BT has started a new round of 21CN vendor engagements, focusing this time on service creation and development capabilities

May 2, 2006

4 Min Read
Ubiquity Leads New Round of 21CN Deals

SIP services platform specialist Ubiquity Software Corp. (London: UBQ) has landed a potentially lucrative deal with BT Group plc (NYSE: BT; London: BTA) to provide the carrier with SIP (session initiation protocol) application servers that will be deployed as part of its £10 billion (US$18 billion) next-generation network project, the 21CN. (See Ubiquity Lands BT Deal.)

What's interesting about this deal is that BT is working directly with a small specialist vendor, and not through one of its eight preferred 21CN vendor partners, Light Reading has learned from sources close to the situation. (See BT Closes 21CN Deals, Touts IPTV and Vendors Sign BT 21CN Contracts.)

BT says that's because the Ubiquity deal is the first in the next stage of the 21CN project. The initial eight vendors were for the initial physical infrastructure upgrade based on core network convergence.

Now, says the carrier, comes the service creation and development stage, which it is calling the "common capabilities" element of the 21CN program. This stage has also been referred to in the past as the Web21C program. (See BT's Learning From Google.)

The third and final stage of the 21CN project is called "customer experience," which relates to the provisioning of new services.

According to BT Wholesale -- the BT division that is building and that will manage 21CN -- Ubiquity is providing a development environment upon which SIP applications can be developed. The vendor has been selected by a team within BT called "Group Portfolio" to support the work being done on common service creation capabilities and product/service development.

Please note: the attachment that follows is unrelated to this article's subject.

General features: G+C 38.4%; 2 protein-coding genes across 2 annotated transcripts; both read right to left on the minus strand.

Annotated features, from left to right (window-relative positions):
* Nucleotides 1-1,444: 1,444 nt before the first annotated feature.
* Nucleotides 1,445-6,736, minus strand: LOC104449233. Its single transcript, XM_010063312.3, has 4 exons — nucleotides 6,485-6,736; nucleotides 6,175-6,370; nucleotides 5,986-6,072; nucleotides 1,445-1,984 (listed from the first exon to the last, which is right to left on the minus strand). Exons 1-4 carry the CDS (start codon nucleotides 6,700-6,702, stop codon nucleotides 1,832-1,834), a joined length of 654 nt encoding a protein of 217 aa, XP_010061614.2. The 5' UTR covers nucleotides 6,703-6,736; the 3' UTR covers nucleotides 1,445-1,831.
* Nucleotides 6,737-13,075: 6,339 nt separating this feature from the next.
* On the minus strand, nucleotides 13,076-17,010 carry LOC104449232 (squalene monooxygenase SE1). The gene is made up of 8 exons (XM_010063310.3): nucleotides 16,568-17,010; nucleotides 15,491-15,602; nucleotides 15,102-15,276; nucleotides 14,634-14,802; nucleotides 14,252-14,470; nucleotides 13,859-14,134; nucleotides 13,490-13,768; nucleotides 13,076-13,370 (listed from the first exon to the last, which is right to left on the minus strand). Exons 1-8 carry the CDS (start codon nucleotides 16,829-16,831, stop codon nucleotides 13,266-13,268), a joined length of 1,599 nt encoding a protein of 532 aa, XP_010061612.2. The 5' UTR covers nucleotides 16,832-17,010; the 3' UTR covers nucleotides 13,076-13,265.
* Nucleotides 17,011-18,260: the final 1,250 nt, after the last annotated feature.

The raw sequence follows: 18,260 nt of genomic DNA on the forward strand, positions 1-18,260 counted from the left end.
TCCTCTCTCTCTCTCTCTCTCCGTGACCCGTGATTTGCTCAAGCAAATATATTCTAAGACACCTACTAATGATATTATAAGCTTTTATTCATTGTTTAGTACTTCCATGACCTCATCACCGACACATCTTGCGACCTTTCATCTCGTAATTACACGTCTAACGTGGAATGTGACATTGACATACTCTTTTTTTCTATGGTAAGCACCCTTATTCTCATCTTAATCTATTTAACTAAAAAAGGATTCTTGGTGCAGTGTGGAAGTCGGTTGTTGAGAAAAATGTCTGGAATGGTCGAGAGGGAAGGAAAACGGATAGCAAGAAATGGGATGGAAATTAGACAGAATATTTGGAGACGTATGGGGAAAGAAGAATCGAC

These common capabilities comprise a set of reusable, software-based components that can be used as building blocks by SIP service developers to develop applications such as multi-party conferencing. Having a portfolio of reusable components will, says BT, cut development time and costs, and enable the carrier to create a more consistent set of service capabilities and customer interfaces.

The carrier says there will be about 30 common capabilities that range across all products, including connectivity, applications, security, customer environment (interfaces), and underlying service intelligence. It's unclear at present how many vendors will work with BT on this part of the 21CN project: The carrier says it will be revealing and explaining more about the common capabilities program in the coming months.

Ubiquity has been working closely with BT during the past few years on the SIP-based environment that will underpin BT's new VOIP and other multimedia services. The company says it will be deployed across the whole of the 21CN, and expects the open-ended contract to be worth tens of millions of pounds. (See Ubiquity Plans London IPO.)

The scale of the engagement gave the company's share price a boost on the London Stock Exchange today, as it climbed 2 pence, more than 6 percent, to 34.5 pence. It should also give the company's top line a boost -- Ubiquity recently announced 2005 revenues of £7.5 million ($13.8 million) and a loss for the year of £6.9 million ($12.7 million).

Graham Finnie, senior analyst at Heavy Reading, says Ubiquity is not that surprising a choice for this role, as it is "already well established as the number one provider of SIP application servers," a key component in any IP Multimedia Subsystem (IMS) buildout. (See Ubiquity Moves Closer to AT&T and IMS Guide.)

If Ubiquity is the sole supplier of SIP applications servers, it will have edged out significant competition, including such heavyweights as BEA Systems Inc. (Nasdaq: BEAS) and Ericsson AB (Nasdaq: ERIC), and specialists such as Cantata Technology Inc. (See Who Makes What: VOIP Infrastructure Equipment.)

Finnie notes, though, that it's interesting BT has chosen to engage with Ubiquity directly, and not through a major vendor or systems integrator. "That suggests BT sees Ubiquity as a company that's stable enough to stand and survive on its own two feet," he says.

As for the other common capabilities, Finnie expects these will likely include things such as presence and identity management -- anything the carrier can reuse across different services. "There are lots of small companies in that area, but some big ones, too, such as Microsoft Corp. (Nasdaq: MSFT), which has some very interesting technology in this area."

The news comes as hairline cracks have started to appear in BT's aggressive 21CN timetable, with a senior executive suggesting in an interview with LRTV that the carrier's PSTN may not be switched off completely in 2010. (See BT Says 21CN Deadline Hasn't Moved.)

— Ray Le Maistre, International News Editor, Light Reading

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